People living in arid areas of New South Wales often rely on underground water for their survival. Until the 1880s sheep could only be grazed in areas where there was lots of surface water - in rivers and dams, for example. The first of many bores was sunk into the Great Artesian Basin near Bourke in 1878. It tapped a reliable, underground source of water and so opened up the arid north-west of NSW to graziers.
By bringing water to the surface, settlers provided water for wildlife as well. As a result, kangaroo populations in some arid regions are very much higher today than they were 100 years ago.
Sandra McEwen, Curatorial, 2008
This photographic negative was published by the Sydney firm Charles Kerry & Co. and is part of the Powerhouse Museum's Tyrrell collection which contains over 2,900 glass plate negatives by Kerry & Co. Although a few appear to be from the 1880s most were produced between 1892 and 1917. Over this period, and well into the early 1900s, prints from these negatives appeared in many Australian publications and albums of views. In 1903 the company began producing postcards from these negatives, further establishing the images as some of the most significant and best known early views of New South Wales.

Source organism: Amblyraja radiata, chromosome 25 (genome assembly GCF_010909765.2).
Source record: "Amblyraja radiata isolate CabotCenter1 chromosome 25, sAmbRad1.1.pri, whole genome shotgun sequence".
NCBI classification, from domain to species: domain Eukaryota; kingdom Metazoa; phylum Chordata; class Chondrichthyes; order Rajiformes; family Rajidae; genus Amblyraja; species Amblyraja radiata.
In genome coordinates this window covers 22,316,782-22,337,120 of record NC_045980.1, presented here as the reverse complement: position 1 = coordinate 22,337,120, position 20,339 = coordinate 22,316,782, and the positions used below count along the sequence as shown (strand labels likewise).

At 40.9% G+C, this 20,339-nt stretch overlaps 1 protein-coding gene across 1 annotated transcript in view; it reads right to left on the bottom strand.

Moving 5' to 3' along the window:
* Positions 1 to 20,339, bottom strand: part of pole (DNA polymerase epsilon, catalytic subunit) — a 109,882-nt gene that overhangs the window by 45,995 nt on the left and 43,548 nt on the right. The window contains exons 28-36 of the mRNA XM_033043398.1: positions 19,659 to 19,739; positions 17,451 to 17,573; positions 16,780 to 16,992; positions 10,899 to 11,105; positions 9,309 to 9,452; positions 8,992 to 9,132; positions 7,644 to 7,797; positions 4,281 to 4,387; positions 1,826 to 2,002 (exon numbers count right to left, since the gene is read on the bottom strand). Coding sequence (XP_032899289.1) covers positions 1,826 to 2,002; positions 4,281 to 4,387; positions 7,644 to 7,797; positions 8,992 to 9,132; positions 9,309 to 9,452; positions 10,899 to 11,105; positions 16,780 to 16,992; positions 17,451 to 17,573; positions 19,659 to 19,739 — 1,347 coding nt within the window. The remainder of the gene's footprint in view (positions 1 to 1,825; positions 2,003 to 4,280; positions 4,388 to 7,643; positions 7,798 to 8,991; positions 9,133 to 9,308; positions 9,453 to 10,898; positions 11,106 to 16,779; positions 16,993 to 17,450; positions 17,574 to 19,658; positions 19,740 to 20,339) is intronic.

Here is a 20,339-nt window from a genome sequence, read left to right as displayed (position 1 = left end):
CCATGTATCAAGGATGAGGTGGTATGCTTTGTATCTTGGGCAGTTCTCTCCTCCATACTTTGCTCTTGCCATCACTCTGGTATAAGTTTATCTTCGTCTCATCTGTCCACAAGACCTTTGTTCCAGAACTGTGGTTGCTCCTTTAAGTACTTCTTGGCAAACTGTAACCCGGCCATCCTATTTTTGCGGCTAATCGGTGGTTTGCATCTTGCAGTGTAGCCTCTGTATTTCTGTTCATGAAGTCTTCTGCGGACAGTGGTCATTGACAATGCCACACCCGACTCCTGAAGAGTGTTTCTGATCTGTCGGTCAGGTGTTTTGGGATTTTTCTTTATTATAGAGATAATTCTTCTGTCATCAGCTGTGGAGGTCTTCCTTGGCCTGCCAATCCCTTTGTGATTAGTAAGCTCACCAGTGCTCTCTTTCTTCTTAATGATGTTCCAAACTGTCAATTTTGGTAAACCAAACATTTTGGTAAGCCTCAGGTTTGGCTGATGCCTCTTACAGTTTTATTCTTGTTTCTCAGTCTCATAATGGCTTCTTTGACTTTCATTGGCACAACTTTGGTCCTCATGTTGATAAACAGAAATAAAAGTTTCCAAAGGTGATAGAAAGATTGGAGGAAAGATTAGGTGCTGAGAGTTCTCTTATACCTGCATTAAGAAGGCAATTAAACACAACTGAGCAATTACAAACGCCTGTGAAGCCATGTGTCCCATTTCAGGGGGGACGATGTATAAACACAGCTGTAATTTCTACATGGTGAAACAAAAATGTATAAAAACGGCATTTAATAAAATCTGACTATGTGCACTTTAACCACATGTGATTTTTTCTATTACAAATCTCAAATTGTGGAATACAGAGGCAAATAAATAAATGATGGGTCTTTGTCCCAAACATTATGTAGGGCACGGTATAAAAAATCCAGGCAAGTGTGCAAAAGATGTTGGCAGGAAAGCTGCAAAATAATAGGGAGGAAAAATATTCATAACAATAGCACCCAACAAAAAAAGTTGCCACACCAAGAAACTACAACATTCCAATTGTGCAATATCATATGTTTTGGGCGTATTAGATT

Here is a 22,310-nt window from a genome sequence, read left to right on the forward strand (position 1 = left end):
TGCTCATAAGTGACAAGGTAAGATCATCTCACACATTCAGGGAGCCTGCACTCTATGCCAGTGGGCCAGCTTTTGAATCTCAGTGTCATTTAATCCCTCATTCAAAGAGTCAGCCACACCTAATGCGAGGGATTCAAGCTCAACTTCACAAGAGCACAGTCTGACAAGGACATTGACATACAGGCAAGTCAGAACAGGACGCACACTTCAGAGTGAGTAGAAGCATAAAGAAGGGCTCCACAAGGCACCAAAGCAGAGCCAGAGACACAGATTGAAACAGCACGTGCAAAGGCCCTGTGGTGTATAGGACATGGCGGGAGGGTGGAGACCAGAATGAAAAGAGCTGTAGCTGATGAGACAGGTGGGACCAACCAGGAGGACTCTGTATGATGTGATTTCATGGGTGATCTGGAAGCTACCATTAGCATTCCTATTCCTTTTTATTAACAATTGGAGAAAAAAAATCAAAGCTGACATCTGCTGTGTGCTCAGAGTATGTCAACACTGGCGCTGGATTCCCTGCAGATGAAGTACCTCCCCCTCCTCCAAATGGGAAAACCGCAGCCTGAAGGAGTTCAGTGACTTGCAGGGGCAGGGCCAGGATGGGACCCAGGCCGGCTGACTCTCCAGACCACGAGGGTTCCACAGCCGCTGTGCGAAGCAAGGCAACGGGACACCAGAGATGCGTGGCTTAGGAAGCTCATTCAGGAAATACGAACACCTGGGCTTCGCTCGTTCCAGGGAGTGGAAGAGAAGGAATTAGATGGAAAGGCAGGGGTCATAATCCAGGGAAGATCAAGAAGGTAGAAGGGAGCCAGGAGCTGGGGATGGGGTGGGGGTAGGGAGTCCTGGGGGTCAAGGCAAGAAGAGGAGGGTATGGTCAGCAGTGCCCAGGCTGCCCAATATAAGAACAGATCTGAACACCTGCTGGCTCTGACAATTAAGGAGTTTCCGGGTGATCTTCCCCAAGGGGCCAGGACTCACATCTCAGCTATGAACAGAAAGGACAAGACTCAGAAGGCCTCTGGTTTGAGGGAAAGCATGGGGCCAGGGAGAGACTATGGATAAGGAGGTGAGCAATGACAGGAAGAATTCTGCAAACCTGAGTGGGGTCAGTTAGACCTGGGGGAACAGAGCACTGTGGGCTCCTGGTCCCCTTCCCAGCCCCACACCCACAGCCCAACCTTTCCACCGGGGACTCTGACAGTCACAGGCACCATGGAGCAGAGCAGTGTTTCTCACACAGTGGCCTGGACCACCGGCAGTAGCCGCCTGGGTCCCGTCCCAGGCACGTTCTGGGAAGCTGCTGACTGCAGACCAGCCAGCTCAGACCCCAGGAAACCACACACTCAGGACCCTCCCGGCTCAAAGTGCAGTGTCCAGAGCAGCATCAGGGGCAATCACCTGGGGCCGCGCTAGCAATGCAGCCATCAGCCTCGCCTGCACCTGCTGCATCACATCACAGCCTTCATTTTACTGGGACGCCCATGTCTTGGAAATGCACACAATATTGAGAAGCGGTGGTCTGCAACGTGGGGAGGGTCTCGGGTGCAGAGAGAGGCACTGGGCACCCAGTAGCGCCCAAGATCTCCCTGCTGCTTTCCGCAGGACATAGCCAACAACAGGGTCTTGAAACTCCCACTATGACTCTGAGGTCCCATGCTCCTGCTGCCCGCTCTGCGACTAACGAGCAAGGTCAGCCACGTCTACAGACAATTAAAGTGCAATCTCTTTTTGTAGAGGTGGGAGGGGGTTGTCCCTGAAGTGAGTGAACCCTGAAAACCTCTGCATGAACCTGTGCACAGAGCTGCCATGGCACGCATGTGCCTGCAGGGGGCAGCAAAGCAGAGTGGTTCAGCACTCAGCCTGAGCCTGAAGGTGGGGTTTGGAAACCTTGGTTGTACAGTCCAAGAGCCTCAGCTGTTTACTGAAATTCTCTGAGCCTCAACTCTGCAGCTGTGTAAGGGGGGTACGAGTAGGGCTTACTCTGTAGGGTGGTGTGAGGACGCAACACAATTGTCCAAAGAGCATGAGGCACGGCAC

Some of the more significant themes covered by the collection include; views of New South Wales, Queensland, country towns, Sydney, Indigenous Australians, the South Pacific, rural life, native flora and fauna, and sentimental views. In addition there are a number of significant events from the 1900s covered by the collection including; Embarkation of troops for the Boer War, Hordens fire and the Inauguration of the Commonwealth in 1901, the arrival of the Great White Fleet and the Burns verses Johnson boxing match at Rushcutters Bay in 1908.
Geoff Barker, Curatorial, November 2008
David, Millar, Charles Kerry's Federation Australia, Sydney, David Ell Press, 1981
Valdon, 'Our Artistic Workers; Mr. George Bell', Australian Photographic Journal, Volume 17, Number 199, December 21, 1908